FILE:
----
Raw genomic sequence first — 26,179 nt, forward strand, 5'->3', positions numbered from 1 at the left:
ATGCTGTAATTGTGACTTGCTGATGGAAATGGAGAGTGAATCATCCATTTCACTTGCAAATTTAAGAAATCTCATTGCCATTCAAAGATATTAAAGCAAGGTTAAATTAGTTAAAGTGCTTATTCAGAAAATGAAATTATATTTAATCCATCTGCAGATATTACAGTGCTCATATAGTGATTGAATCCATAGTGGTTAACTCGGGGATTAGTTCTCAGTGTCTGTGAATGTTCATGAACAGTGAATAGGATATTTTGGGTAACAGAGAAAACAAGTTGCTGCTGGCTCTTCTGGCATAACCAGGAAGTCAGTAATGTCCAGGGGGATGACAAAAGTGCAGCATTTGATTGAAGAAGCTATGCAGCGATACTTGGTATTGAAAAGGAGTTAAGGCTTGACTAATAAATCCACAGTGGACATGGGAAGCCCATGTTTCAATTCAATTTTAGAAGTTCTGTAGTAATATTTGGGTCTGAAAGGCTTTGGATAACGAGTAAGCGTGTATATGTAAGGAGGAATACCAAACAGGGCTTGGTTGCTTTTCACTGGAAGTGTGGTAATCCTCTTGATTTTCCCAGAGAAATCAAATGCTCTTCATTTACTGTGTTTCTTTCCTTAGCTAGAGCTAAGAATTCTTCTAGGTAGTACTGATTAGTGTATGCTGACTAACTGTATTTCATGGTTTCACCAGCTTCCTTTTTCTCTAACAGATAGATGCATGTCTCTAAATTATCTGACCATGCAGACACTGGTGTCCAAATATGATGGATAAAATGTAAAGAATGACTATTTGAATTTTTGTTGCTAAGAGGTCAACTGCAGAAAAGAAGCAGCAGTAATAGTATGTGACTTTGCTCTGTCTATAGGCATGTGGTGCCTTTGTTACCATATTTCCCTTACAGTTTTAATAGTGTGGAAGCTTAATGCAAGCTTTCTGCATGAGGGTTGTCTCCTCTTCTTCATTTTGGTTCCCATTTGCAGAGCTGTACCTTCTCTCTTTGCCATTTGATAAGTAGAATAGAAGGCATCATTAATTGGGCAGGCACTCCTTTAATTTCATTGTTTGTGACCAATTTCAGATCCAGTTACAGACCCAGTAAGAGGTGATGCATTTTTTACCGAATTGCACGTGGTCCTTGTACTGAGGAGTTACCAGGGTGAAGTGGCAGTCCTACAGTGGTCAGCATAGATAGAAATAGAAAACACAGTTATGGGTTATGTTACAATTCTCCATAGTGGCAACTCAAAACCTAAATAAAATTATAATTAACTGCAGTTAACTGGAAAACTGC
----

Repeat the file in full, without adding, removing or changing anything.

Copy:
Raw genomic sequence first — 26,179 nt, forward strand, 5'->3', positions numbered from 1 at the left:
ATGCTGTAATTGTGACTTGCTGATGGAAATGGAGAGTGAATCATCCATTTCACTTGCAAATTTAAGAAATCTCATTGCCATTCAAAGATATTAAAGCAAGGTTAAATTAGTTAAAGTGCTTATTCAGAAAATGAAATTATATTTAATCCATCTGCAGATATTACAGTGCTCATATAGTGATTGAATCCATAGTGGTTAACTCGGGGATTAGTTCTCAGTGTCTGTGAATGTTCATGAACAGTGAATAGGATATTTTGGGTAACAGAGAAAACAAGTTGCTGCTGGCTCTTCTGGCATAACCAGGAAGTCAGTAATGTCCAGGGGGATGACAAAAGTGCAGCATTTGATTGAAGAAGCTATGCAGCGATACTTGGTATTGAAAAGGAGTTAAGGCTTGACTAATAAATCCACAGTGGACATGGGAAGCCCATGTTTCAATTCAATTTTAGAAGTTCTGTAGTAATATTTGGGTCTGAAAGGCTTTGGATAACGAGTAAGCGTGTATATGTAAGGAGGAATACCAAACAGGGCTTGGTTGCTTTTCACTGGAAGTGTGGTAATCCTCTTGATTTTCCCAGAGAAATCAAATGCTCTTCATTTACTGTGTTTCTTTCCTTAGCTAGAGCTAAGAATTCTTCTAGGTAGTACTGATTAGTGTATGCTGACTAACTGTATTTCATGGTTTCACCAGCTTCCTTTTTCTCTAACAGATAGATGCATGTCTCTAAATTATCTGACCATGCAGACACTGGTGTCCAAATATGATGGATAAAATGTAAAGAATGACTATTTGAATTTTTGTTGCTAAGAGGTCAACTGCAGAAAAGAAGCAGCAGTAATAGTATGTGACTTTGCTCTGTCTATAGGCATGTGGTGCCTTTGTTACCATATTTCCCTTACAGTTTTAATAGTGTGGAAGCTTAATGCAAGCTTTCTGCATGAGGGTTGTCTCCTCTTCTTCATTTTGGTTCCCATTTGCAGAGCTGTACCTTCTCTCTTTGCCATTTGATAAGTAGAATAGAAGGCATCATTAATTGGGCAGGCACTCCTTTAATTTCATTGTTTGTGACCAATTTCAGATCCAGTTACAGACCCAGTAAGAGGTGATGCATTTTTTACCGAATTGCACGTGGTCCTTGTACTGAGGAGTTACCAGGGTGAAGTGGCAGTCCTACAGTGGTCAGCATAGATAGAAATAGAAAACACAGTTATGGGTTATGTTACAATTCTCCATAGTGGCAACTCAAAACCTAAATAAAATTATAATTAACTGCAGTTAACTGGAAAACTGC